Wednesday, March 14, 2007

Glimmer of hope.


Repeal of online gaming ban sought
By Stephanie Kirchgaessner and Jeremy Grant in Washington
The Financial Times Limited 2007
Published: March 14 2007 13:48

Barney Frank, the Democratic chairman of the powerful House financial services committee, is working on legislation to repeal the sweeping ban that was passed in Congress last year against online gaming, he told the Financial Times in an interview.

Mr Frank called the ban, formally known as the Unlawful Enforcement Gambling Act, one of the “stupidest laws” ever passed and said he wanted to “repeal” the law.

“I am working on legislation to cut back on this internet gambling thing….I think it’s preposterous,” he said, adding that he was considering some “innovative ideas”.

“I’m looking for ways, maybe we can make some money off of it,” he said, signalling that he could be considering a proposal that would make online gaming legal by both regulating - and taxing - the industry.

Mr Frank declined to comment further on his proposal. A spokesman for the lawmaker said he had not yet drafted any legislation and was still at a “thinking stage”.

“I am not ready to get into specifics yet. People have come to me with some ideas. Not Al D’Amato. ..and I’m looking at it,” Mr Frank told the FT at an event at the US Chamber of Commerce.

Mr D’Amato, the former New York senator, was recently named chairman of the Poker Players Alliance, a lobby group that is fighting to legalise online poker.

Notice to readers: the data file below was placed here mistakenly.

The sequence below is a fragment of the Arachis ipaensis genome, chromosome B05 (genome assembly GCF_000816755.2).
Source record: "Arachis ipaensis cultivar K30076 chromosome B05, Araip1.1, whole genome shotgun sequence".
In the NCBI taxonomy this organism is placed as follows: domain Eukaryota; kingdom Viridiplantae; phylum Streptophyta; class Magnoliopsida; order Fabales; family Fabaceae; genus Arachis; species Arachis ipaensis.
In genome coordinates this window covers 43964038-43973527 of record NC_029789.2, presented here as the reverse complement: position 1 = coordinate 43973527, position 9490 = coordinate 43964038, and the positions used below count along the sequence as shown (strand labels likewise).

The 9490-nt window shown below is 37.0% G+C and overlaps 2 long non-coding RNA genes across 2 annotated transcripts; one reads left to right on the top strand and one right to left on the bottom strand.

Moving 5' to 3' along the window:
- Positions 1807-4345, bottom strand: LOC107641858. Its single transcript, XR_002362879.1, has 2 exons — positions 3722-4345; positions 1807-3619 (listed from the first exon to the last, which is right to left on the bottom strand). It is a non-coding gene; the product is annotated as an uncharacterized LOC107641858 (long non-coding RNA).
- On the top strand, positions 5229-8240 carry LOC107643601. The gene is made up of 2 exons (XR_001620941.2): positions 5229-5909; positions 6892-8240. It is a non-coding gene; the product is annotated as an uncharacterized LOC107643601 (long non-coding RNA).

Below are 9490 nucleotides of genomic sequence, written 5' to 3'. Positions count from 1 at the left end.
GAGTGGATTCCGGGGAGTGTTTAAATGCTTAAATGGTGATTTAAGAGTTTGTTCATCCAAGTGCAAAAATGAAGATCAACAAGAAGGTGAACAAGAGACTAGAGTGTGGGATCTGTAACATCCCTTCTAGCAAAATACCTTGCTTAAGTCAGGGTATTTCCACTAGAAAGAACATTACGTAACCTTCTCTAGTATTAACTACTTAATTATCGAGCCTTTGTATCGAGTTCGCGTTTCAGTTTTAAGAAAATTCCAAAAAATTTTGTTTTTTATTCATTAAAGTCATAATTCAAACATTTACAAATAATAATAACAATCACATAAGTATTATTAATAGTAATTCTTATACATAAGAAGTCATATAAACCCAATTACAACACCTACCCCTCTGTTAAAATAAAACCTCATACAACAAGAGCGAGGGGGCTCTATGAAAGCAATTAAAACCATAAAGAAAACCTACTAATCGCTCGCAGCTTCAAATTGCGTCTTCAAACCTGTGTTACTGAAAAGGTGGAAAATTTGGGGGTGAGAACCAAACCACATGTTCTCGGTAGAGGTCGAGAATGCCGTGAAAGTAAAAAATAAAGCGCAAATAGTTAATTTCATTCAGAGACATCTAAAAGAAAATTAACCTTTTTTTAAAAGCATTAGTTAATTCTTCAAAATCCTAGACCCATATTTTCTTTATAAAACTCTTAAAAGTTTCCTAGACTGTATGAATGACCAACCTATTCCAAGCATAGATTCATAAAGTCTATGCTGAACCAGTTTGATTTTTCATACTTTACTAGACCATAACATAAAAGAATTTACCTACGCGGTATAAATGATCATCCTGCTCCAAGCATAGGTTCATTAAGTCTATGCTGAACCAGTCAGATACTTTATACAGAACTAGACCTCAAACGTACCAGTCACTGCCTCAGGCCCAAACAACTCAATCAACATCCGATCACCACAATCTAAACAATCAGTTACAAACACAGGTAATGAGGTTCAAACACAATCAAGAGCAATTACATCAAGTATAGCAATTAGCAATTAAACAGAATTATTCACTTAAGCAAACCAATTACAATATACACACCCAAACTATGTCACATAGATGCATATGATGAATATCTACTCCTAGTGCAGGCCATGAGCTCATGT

Hopes that the US ban might be overturned helped lift shares in UK-listed online gaming groups on Wednesday, with PartyGaming up nearly 10 per cent in a falling London market. Shares in 888 Holdings and Sportingbet were also higher.

The Democratic victory in the Congress last year was an important victory for pro-gaming interests because Mr Frank, along with John Conyers, chairman of the House judiciary committee, are both considered sympathetic to the industry.

They are understood to believe that the legislation passed last year went too far by putting restrictions on a hobby - gambling - that millions of Americans enjoy.

However, while both Mr Frank and Mr Conyers represent powerful potential allies in the fight to roll back last year’s ban, which hit non-US gaming interests, particularly in the UK, it is far from clear that the lawmakers would have enough support to pass any meaningful legislation.

One industry lobbyist yesterday expressed deep reservations about the possibility that the ban would be repealed.

“Though the Democrats are in charge it is not clear that the votes would be there for a regulatory bill. Having Mr Frank and [John] Conyers [chairing congressional committees] is a positive development, but it doesn’t make it a slam dunk,” this person said.

Mr D’Amato said in a recent interview with the FT that he believed Congress should create a regulatory structure to police the industry that would be funded by licensing fees.

Separately, the industry is keeping a close eye on the US Treasury, which is currently drafting the regulations that will, in effect, implement last year’s ban. One lobbyist said that Treasury’s deadline to present the rules for public comment period had slipped and is not now expected until April or May.

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